Select your Language

Currency Converter

Convert 

into

  

About Sri Lanka

 

In the 19th and 20th centuries, Sri Lanka became a plantation economy, famous for its production and export of cinnamon, rubber and Ceylon tea, which remains a trademark national export. The development of modern ports under British rule raised the strategic importance of the island as a centre of trade. During World War II, the island hosted important military installations and Allied forces. However, the plantation economy aggravated poverty and economic inequality.

From 1948 to 1977 socialism strongly influenced the government's economic policies. Colonial plantations were dismantled, industries were nationalised and a welfare state established. While the standard of living and literacy improved significantly, the nation's economy suffered from inefficiency, slow growth and lack of foreign investment[citation needed].

From 1977 the UNP government began incorporating privatisation, deregulation and the promotion of private enterprise. While the production and export of tea, rubber, coffee, sugar and other agricultural commodities remains important, the nation has moved steadily towards an industrialised economy with the development of food processing, textiles, telecommunications and finance. By 1996 plantation crops made up only 20% of export, and further declined to 16.8% in 2005 (compared with 93% in 1970), while textiles and garments have reached 63%.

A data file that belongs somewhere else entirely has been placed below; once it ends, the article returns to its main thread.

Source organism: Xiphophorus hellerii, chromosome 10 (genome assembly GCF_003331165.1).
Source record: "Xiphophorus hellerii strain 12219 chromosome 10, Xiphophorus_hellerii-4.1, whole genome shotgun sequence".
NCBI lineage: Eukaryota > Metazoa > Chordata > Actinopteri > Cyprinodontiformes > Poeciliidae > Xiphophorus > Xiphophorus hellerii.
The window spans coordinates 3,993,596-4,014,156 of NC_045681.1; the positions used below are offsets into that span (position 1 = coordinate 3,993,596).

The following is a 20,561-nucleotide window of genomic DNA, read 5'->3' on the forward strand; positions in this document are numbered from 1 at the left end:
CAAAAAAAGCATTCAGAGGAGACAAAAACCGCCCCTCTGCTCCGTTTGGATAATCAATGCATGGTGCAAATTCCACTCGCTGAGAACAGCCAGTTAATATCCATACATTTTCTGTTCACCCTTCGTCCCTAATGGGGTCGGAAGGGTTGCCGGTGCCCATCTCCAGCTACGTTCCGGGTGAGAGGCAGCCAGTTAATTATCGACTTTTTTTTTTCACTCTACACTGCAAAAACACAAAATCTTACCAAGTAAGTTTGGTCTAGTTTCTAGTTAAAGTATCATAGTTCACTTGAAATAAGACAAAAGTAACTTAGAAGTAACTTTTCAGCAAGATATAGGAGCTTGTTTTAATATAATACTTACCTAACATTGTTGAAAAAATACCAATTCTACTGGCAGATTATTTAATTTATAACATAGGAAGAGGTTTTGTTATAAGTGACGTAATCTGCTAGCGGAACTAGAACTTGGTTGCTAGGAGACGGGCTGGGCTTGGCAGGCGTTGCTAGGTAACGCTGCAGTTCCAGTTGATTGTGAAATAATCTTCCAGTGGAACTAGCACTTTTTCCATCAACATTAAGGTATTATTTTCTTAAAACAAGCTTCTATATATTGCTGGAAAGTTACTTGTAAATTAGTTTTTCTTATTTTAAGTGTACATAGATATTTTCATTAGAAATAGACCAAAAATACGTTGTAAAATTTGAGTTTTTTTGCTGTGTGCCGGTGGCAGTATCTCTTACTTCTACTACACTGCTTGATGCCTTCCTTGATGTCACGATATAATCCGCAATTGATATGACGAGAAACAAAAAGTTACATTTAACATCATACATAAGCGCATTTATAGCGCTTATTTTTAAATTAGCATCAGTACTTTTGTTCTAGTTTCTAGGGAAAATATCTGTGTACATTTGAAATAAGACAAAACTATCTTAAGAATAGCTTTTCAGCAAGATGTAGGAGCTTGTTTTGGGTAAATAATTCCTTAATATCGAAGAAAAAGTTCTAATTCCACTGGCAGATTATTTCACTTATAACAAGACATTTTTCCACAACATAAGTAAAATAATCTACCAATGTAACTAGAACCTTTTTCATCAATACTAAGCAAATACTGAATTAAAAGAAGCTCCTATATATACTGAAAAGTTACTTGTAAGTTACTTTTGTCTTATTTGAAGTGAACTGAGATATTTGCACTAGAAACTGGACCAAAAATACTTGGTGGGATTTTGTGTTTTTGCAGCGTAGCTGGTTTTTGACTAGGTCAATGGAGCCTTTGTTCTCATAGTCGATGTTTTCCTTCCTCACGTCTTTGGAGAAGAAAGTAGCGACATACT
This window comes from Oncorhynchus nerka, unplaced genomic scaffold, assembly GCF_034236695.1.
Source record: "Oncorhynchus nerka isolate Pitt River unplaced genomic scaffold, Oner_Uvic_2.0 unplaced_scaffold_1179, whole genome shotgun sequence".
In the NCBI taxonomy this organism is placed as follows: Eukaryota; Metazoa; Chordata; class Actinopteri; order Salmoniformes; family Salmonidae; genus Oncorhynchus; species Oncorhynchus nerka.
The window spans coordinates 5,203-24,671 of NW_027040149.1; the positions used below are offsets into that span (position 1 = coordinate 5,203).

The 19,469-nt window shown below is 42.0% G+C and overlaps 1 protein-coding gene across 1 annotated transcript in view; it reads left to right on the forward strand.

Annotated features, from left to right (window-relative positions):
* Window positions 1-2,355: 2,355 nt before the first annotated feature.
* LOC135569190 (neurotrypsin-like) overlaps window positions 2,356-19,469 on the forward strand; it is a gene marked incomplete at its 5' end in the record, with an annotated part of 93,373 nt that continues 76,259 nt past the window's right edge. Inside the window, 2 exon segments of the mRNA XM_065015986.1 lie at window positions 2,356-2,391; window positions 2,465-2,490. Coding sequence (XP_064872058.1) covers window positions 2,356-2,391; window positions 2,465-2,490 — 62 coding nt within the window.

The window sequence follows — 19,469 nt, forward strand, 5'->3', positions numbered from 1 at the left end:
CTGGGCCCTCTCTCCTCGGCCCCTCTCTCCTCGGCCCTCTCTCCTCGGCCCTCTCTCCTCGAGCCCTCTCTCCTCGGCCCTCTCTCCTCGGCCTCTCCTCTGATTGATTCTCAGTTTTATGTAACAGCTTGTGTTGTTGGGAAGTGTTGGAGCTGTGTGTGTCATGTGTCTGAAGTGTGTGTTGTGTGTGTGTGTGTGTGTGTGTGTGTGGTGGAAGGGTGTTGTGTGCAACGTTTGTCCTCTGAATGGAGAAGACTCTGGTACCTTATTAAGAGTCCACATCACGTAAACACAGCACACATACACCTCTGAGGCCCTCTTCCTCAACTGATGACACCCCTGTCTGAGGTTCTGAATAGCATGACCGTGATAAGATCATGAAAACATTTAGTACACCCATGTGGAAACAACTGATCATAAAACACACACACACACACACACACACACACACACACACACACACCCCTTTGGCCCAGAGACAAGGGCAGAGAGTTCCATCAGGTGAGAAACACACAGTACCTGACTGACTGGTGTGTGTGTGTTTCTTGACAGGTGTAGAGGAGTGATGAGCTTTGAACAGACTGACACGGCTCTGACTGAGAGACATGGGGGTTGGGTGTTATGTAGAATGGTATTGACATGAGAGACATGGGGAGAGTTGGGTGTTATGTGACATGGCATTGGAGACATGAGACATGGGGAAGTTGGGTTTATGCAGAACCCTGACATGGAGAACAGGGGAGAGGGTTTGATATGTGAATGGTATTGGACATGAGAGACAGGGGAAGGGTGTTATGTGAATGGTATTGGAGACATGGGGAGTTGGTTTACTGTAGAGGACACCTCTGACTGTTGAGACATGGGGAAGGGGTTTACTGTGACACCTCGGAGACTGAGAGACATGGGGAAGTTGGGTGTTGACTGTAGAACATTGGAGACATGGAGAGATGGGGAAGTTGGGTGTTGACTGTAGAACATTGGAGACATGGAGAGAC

The GDP grew at an average annual rate of 5.5% during the early 1990s, until a drought and a deteriorating security situation lowered growth to 3.8% in 1996. The economy rebounded in 1997–2000, with average growth of 5.3%. The year of 2001 saw the first recession in the country's history, as a result of power shortages, budgetary problems, the global slowdown, and continuing civil strife. Signs of recovery appeared after the 2002 ceasefire which died away following the beginning of war. Since the separatist war ended in May 2009 the Sri Lankan stock market has shown marked gains to be among the 3 best performing markets in the world.[39] The Colombo Stock Exchange reported the highest growth in the world for 2003, and today Sri Lanka has the highest per capita income in South Asia. About 14% of the population live on less than US$ 1.25 per day.

 

 

Things to Do

Snorkeling
Windsurfing
Diving
Srfing
whitewater
jetski